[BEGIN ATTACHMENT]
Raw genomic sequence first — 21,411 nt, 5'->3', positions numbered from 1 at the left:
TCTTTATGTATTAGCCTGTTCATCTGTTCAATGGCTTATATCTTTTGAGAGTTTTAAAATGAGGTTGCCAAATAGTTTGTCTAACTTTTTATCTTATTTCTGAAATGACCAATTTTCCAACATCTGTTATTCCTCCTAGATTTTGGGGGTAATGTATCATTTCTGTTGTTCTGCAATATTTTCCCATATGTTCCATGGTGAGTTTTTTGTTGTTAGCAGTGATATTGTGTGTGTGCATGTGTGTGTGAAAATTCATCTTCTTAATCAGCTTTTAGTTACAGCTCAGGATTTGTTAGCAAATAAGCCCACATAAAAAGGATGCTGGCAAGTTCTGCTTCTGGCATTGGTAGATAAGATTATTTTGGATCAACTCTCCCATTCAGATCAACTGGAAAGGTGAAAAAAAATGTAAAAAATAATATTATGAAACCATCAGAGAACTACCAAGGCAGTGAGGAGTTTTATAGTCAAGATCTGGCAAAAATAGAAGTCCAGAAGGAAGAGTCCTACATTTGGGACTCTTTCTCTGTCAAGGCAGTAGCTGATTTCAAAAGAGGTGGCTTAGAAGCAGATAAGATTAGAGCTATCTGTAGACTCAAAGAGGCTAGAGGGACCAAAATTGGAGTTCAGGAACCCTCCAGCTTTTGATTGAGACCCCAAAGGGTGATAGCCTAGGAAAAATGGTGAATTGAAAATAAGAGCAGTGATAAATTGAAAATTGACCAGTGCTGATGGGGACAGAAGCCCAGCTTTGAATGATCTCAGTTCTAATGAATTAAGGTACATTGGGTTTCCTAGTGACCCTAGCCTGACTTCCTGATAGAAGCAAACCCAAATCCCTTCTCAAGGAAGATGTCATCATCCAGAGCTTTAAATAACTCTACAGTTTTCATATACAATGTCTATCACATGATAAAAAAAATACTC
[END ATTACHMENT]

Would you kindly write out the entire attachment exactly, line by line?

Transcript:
Raw genomic sequence first — 21,411 nt, 5'->3', positions numbered from 1 at the left:
TCTTTATGTATTAGCCTGTTCATCTGTTCAATGGCTTATATCTTTTGAGAGTTTTAAAATGAGGTTGCCAAATAGTTTGTCTAACTTTTTATCTTATTTCTGAAATGACCAATTTTCCAACATCTGTTATTCCTCCTAGATTTTGGGGGTAATGTATCATTTCTGTTGTTCTGCAATATTTTCCCATATGTTCCATGGTGAGTTTTTTGTTGTTAGCAGTGATATTGTGTGTGTGCATGTGTGTGTGAAAATTCATCTTCTTAATCAGCTTTTAGTTACAGCTCAGGATTTGTTAGCAAATAAGCCCACATAAAAAGGATGCTGGCAAGTTCTGCTTCTGGCATTGGTAGATAAGATTATTTTGGATCAACTCTCCCATTCAGATCAACTGGAAAGGTGAAAAAAAATGTAAAAAATAATATTATGAAACCATCAGAGAACTACCAAGGCAGTGAGGAGTTTTATAGTCAAGATCTGGCAAAAATAGAAGTCCAGAAGGAAGAGTCCTACATTTGGGACTCTTTCTCTGTCAAGGCAGTAGCTGATTTCAAAAGAGGTGGCTTAGAAGCAGATAAGATTAGAGCTATCTGTAGACTCAAAGAGGCTAGAGGGACCAAAATTGGAGTTCAGGAACCCTCCAGCTTTTGATTGAGACCCCAAAGGGTGATAGCCTAGGAAAAATGGTGAATTGAAAATAAGAGCAGTGATAAATTGAAAATTGACCAGTGCTGATGGGGACAGAAGCCCAGCTTTGAATGATCTCAGTTCTAATGAATTAAGGTACATTGGGTTTCCTAGTGACCCTAGCCTGACTTCCTGATAGAAGCAAACCCAAATCCCTTCTCAAGGAAGATGTCATCATCCAGAGCTTTAAATAACTCTACAGTTTTCATATACAATGTCTATCACATGATAAAAAAAATACTC